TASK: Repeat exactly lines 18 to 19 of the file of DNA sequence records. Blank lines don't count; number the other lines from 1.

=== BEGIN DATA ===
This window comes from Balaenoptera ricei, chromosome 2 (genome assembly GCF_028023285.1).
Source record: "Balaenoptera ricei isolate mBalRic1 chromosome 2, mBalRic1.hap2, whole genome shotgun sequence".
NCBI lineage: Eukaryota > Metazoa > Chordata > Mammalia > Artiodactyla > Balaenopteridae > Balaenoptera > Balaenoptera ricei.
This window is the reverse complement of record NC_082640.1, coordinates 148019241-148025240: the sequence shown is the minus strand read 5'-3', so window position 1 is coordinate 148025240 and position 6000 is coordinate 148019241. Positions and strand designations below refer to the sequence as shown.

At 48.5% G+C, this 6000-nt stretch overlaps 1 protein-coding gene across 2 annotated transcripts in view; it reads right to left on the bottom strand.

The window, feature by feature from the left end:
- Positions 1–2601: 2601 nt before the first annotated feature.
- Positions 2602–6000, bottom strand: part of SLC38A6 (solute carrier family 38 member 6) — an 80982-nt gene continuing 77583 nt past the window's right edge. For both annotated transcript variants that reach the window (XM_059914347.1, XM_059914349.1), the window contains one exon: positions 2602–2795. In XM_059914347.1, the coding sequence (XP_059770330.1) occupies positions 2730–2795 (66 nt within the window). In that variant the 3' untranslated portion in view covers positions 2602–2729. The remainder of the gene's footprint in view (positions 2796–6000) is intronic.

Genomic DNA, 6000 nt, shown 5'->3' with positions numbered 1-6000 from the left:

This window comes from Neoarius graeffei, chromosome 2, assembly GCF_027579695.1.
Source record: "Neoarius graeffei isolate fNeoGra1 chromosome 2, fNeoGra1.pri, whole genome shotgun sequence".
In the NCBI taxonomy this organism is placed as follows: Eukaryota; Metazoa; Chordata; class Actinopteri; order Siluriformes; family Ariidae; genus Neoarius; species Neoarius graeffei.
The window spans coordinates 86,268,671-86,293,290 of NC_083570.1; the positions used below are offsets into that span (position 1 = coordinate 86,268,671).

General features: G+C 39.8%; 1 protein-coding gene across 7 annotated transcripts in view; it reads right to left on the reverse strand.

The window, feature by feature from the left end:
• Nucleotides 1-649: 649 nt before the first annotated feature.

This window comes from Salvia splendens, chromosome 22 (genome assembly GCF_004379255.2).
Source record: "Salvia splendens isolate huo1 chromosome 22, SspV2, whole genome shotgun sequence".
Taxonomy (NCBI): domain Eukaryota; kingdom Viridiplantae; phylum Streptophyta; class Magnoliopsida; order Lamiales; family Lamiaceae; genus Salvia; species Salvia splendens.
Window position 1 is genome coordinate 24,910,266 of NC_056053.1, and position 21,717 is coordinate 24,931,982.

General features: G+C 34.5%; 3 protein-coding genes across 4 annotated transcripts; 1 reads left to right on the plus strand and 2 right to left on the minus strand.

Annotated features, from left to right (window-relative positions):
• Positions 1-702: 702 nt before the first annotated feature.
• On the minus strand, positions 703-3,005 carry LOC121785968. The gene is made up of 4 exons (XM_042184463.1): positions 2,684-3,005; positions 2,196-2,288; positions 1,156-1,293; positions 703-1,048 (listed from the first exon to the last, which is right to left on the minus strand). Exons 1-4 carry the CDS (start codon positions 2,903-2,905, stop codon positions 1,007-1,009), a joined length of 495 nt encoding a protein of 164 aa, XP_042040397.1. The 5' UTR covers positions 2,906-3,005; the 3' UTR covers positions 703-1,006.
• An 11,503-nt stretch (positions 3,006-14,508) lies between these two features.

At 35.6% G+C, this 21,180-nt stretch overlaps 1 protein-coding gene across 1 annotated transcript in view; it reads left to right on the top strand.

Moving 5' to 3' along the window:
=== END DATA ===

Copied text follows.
Source record: "Salvia splendens isolate huo1 chromosome 22, SspV2, whole genome shotgun sequence".
Taxonomy (NCBI): domain Eukaryota; kingdom Viridiplantae; phylum Streptophyta; class Magnoliopsida; order Lamiales; family Lamiaceae; genus Salvia; species Salvia splendens.